This parliament is farce. But what parliament do we want?

This parliament is farce. But what parliament do we want?

 

 

By Evelina Gecheva

Published on 22 February 2019

 

This parliament is a farce. Some clowns are pretending to be politicians and earning their living with that. That has continued for 20 years. We cannot speak of policy or lobbyism, because that is serious, we cannot even speak of pro forma institutions, because things then get even more tragic. Flagrant incompetence, illiteracy and last but not least, impudence. This is the Bulgarian parliament at present.

But as the saying goes, no parliament, no problem. That seems to be the trend set by the current government. Making the parliamentary institution increasingly pointless however does not happen by itself. Obviously the Bulgarian Socialist Party (BSP) has a hand in it, no matter how vehemently it denies it. That is the only explanation for the party’s MPs’ leaving the parliament, despite the fact that their move does not upset the quorum (as we saw these days).

As a matter of fact, the parliament has been left by many things. First and foremost, it has been left by the spirit of parliamentarism, which is the leaven of every democratic society. The imposing of leader principles of government, which has been happening for the past 15 years, has made parliamentarism shrink into the corner and very soon it will be totally banished.

On Friday there was another proof that the institution has been rendered pointless: there were no parliamentary hearings. It is parliamentary hearings that are the reason for Bulgaria being a parliamentary republic: the parliament controls the executive power, i.e. what agreements it signs, what concessions it gives, how it allocates the public resource, what policies it conducts. But for many years that control has been a mere formality: the opposition pretends it controls the government and the government does whatever it wants.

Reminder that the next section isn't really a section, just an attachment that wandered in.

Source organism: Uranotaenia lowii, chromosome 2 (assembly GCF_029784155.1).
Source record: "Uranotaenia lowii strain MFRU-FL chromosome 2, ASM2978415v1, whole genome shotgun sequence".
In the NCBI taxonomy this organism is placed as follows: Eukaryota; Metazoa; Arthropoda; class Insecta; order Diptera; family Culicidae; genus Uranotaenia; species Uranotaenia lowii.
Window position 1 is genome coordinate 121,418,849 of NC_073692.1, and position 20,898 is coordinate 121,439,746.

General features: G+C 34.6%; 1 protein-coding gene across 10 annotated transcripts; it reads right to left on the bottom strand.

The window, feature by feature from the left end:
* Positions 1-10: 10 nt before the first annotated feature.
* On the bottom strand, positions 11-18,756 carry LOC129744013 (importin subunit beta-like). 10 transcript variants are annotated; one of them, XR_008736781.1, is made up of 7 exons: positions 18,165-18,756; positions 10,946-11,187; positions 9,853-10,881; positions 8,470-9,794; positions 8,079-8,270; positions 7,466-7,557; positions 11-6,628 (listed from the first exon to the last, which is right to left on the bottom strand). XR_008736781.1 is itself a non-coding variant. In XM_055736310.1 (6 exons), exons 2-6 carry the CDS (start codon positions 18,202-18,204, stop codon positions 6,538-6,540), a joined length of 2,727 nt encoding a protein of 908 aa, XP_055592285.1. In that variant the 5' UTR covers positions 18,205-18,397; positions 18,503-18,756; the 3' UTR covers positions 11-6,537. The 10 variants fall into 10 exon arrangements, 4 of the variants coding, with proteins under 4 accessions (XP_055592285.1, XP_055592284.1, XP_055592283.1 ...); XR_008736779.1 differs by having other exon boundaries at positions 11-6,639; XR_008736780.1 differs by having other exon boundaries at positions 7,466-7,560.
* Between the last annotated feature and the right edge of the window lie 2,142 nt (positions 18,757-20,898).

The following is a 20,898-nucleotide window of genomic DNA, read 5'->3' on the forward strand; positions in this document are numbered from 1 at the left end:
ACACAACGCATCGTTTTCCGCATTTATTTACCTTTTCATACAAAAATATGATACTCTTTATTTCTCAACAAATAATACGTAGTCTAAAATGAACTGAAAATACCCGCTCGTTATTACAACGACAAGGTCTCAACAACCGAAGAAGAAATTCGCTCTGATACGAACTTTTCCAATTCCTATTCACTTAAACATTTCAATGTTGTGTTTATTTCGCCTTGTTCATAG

The Bulgarian political model seems more than exhausted but what is the alternative? The introduction of a presidential republic is the favorite topic for discussion during election campaigns for many commentators. The more so that GERB has a ready leader: a warhorse who – after three terms as prime minister – will have no problem becoming a president, provided that this will give him some real and not imaginary power.

Such an option is acceptable for the BSP too: the party already has a president and there is enough time until the end of his term.

A presidential republic however requires an entirely different type of society; it will hardly fill the huge gap of missing democratic ideas and practices. It may suit the Bulgarian’s yearning for a Father who can set things right but not all Bulgarians think this way. On the contrary, more and more people see parliamentarism as a value that has become debased in recent years.

The problem of this and the last few parliaments is not regulation but the quality of the people who become members. There is hardly another European parliament with so few lawyers and experts in general. And with so frequent law repairs. By the way, it is the constant amending of laws that secures a full-time job to the MPs.

Let’s ask the question: Does Bulgaria need so many new laws and amendments? A lot of experienced lawyers and one-time members of the National Assembly believe it can easily function the way it used to, i.e. sessions can be held several times a year and MPs should not receive payment for that. Other experts believe the number of MPs can be easily reduced to one hundred or so.

If these measures are introduced, the budget of the institution will be much more acceptable: there will be no trips round the world, no luxury cars and no rent-free apartments that are paid by the taxpayer. There will be no immunity, no privileges, nothing outside MPs’ professional engagement.

It is true that people vote mainly by force of habit. Or because they have to vote for someone. But if a party proposes a real policy and not just a way to provide for a narrow circle of its people, it will become the torch-bearer of change. Such an idea may sound as a utopia but restoring true parliamentarism is a must if we want to be a normal state or at least look like a normal state.

 

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